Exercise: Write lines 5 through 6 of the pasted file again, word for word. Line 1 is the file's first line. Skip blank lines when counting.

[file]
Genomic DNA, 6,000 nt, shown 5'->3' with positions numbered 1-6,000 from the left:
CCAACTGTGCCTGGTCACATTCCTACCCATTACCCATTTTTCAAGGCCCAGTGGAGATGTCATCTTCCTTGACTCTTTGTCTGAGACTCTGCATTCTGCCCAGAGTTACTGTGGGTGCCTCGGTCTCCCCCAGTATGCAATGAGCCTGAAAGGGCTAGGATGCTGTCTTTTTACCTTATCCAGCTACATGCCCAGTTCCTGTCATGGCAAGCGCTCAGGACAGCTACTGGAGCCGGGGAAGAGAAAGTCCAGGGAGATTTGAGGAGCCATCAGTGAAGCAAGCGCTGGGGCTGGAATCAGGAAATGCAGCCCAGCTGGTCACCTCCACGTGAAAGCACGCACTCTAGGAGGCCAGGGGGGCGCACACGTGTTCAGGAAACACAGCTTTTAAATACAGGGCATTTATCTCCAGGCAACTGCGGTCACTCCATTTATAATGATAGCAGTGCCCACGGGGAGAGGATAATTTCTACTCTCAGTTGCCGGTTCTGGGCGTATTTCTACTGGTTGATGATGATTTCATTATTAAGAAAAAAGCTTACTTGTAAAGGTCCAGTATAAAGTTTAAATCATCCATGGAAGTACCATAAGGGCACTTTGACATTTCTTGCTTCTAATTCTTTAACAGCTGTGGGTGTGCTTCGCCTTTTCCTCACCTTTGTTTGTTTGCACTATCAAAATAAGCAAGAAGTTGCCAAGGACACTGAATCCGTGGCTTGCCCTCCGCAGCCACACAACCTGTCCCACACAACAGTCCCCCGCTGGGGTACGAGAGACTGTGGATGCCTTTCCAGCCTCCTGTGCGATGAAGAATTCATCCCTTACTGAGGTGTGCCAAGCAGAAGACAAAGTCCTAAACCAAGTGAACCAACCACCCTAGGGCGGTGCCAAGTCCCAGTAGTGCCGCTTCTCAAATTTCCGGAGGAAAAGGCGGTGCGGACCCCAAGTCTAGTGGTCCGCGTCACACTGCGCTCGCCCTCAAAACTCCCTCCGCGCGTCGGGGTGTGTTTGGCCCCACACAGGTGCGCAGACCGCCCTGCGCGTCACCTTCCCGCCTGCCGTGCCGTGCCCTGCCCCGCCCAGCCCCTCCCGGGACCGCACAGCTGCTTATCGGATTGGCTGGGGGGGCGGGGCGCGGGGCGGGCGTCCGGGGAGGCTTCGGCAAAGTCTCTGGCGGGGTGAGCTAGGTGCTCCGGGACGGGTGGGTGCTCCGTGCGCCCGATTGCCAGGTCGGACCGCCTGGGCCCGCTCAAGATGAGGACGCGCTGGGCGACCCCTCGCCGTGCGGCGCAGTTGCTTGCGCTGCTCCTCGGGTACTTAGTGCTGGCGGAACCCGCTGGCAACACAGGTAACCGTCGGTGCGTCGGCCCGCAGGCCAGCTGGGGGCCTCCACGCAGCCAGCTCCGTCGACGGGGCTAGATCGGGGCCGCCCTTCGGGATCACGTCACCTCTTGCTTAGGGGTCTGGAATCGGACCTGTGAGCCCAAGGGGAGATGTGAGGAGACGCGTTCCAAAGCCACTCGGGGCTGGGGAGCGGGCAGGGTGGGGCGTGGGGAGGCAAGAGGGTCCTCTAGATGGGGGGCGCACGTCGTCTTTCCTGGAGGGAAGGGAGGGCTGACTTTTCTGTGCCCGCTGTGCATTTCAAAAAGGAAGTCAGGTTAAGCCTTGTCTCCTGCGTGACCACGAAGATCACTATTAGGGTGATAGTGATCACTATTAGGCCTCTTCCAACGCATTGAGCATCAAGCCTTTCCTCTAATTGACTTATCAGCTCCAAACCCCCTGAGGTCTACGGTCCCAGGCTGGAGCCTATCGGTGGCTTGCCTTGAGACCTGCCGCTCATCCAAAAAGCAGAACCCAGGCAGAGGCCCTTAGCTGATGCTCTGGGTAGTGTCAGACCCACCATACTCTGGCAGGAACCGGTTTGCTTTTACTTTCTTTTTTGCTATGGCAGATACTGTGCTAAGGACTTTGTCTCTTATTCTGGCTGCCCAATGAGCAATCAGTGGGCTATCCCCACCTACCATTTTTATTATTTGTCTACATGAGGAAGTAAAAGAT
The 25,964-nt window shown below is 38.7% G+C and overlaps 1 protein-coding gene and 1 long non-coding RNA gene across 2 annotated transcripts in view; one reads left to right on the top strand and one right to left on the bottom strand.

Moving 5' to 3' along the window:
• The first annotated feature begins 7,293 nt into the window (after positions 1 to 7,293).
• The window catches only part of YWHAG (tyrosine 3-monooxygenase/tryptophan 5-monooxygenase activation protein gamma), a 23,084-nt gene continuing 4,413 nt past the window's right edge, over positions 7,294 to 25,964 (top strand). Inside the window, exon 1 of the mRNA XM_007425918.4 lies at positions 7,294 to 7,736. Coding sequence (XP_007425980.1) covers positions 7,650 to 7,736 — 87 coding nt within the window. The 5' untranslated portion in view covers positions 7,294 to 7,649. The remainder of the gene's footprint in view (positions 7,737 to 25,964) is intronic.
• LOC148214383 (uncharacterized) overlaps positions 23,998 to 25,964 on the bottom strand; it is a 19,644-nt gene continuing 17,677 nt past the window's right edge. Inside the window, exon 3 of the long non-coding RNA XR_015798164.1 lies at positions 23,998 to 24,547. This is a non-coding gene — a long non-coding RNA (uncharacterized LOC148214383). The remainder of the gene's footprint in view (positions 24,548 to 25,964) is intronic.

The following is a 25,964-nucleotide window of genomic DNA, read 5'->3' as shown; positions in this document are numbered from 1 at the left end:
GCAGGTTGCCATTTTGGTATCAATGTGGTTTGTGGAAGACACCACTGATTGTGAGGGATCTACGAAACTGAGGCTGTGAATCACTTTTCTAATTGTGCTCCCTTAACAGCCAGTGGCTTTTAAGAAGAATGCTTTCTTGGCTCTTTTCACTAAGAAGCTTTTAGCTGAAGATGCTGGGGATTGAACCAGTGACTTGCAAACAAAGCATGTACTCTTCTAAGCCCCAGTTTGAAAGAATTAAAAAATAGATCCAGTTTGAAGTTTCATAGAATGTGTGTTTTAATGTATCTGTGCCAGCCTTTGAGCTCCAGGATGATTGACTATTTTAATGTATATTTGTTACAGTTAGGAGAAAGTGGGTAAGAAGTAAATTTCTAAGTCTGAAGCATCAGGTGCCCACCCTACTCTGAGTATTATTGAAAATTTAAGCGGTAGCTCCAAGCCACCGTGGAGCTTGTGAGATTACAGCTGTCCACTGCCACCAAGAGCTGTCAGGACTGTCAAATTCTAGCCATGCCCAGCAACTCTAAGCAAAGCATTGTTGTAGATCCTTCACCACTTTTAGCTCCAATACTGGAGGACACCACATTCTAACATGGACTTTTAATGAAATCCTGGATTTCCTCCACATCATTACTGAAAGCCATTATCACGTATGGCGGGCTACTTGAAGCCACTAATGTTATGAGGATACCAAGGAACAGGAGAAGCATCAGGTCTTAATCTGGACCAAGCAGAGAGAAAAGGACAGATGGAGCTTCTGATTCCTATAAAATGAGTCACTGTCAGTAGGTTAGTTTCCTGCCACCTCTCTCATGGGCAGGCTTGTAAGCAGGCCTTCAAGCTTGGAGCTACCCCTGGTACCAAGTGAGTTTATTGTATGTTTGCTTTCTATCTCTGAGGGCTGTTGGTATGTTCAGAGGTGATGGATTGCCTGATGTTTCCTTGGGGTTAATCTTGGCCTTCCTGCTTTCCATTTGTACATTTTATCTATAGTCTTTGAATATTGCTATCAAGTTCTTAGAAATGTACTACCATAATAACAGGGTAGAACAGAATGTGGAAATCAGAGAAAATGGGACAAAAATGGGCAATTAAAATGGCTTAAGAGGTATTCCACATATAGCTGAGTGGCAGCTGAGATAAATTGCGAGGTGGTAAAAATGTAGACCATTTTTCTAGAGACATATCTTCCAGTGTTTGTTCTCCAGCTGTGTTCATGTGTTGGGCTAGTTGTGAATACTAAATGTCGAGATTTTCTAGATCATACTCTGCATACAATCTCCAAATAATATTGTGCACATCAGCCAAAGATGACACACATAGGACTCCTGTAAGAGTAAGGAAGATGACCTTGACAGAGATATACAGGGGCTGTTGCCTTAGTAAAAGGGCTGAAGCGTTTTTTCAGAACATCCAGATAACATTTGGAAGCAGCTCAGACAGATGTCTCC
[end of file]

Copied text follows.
• The first annotated feature begins 7,293 nt into the window (after positions 1 to 7,293).
• The window catches only part of YWHAG (tyrosine 3-monooxygenase/tryptophan 5-monooxygenase activation protein gamma), a 23,084-nt gene continuing 4,413 nt past the window's right edge, over positions 7,294 to 25,964 (top strand). Inside the window, exon 1 of the mRNA XM_007425918.4 lies at positions 7,294 to 7,736. Coding sequence (XP_007425980.1) covers positions 7,650 to 7,736 — 87 coding nt within the window. The 5' untranslated portion in view covers positions 7,294 to 7,649. The remainder of the gene's footprint in view (positions 7,737 to 25,964) is intronic.